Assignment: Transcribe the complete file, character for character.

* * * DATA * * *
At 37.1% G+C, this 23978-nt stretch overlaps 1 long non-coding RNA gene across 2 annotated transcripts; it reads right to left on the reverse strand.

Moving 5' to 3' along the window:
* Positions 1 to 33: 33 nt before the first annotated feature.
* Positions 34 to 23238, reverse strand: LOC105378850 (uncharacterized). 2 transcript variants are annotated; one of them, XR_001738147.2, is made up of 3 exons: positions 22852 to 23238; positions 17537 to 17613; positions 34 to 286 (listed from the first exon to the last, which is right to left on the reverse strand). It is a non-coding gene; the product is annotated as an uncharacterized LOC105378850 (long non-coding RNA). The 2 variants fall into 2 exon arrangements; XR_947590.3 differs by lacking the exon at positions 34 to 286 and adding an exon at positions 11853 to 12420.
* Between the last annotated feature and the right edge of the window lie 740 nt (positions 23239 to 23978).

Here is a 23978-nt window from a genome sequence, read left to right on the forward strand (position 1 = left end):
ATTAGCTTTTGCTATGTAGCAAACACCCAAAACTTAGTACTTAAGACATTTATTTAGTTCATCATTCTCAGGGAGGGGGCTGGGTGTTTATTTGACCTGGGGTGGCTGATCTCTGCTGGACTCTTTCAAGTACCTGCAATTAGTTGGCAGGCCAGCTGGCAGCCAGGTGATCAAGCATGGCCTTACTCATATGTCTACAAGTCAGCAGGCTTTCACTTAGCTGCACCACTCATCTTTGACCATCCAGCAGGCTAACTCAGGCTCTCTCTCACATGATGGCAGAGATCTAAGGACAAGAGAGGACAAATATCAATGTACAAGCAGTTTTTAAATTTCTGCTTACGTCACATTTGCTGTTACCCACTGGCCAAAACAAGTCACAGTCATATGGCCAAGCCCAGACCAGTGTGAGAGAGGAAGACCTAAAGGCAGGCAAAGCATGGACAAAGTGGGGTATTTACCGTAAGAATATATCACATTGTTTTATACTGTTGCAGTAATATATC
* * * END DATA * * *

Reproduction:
At 37.1% G+C, this 23978-nt stretch overlaps 1 long non-coding RNA gene across 2 annotated transcripts; it reads right to left on the reverse strand.

Moving 5' to 3' along the window:
* Positions 1 to 33: 33 nt before the first annotated feature.
* Positions 34 to 23238, reverse strand: LOC105378850 (uncharacterized). 2 transcript variants are annotated; one of them, XR_001738147.2, is made up of 3 exons: positions 22852 to 23238; positions 17537 to 17613; positions 34 to 286 (listed from the first exon to the last, which is right to left on the reverse strand). It is a non-coding gene; the product is annotated as an uncharacterized LOC105378850 (long non-coding RNA). The 2 variants fall into 2 exon arrangements; XR_947590.3 differs by lacking the exon at positions 34 to 286 and adding an exon at positions 11853 to 12420.
* Between the last annotated feature and the right edge of the window lie 740 nt (positions 23239 to 23978).

Here is a 23978-nt window from a genome sequence, read left to right on the forward strand (position 1 = left end):
ATTAGCTTTTGCTATGTAGCAAACACCCAAAACTTAGTACTTAAGACATTTATTTAGTTCATCATTCTCAGGGAGGGGGCTGGGTGTTTATTTGACCTGGGGTGGCTGATCTCTGCTGGACTCTTTCAAGTACCTGCAATTAGTTGGCAGGCCAGCTGGCAGCCAGGTGATCAAGCATGGCCTTACTCATATGTCTACAAGTCAGCAGGCTTTCACTTAGCTGCACCACTCATCTTTGACCATCCAGCAGGCTAACTCAGGCTCTCTCTCACATGATGGCAGAGATCTAAGGACAAGAGAGGACAAATATCAATGTACAAGCAGTTTTTAAATTTCTGCTTACGTCACATTTGCTGTTACCCACTGGCCAAAACAAGTCACAGTCATATGGCCAAGCCCAGACCAGTGTGAGAGAGGAAGACCTAAAGGCAGGCAAAGCATGGACAAAGTGGGGTATTTACCGTAAGAATATATCACATTGTTTTATACTGTTGCAGTAATATATC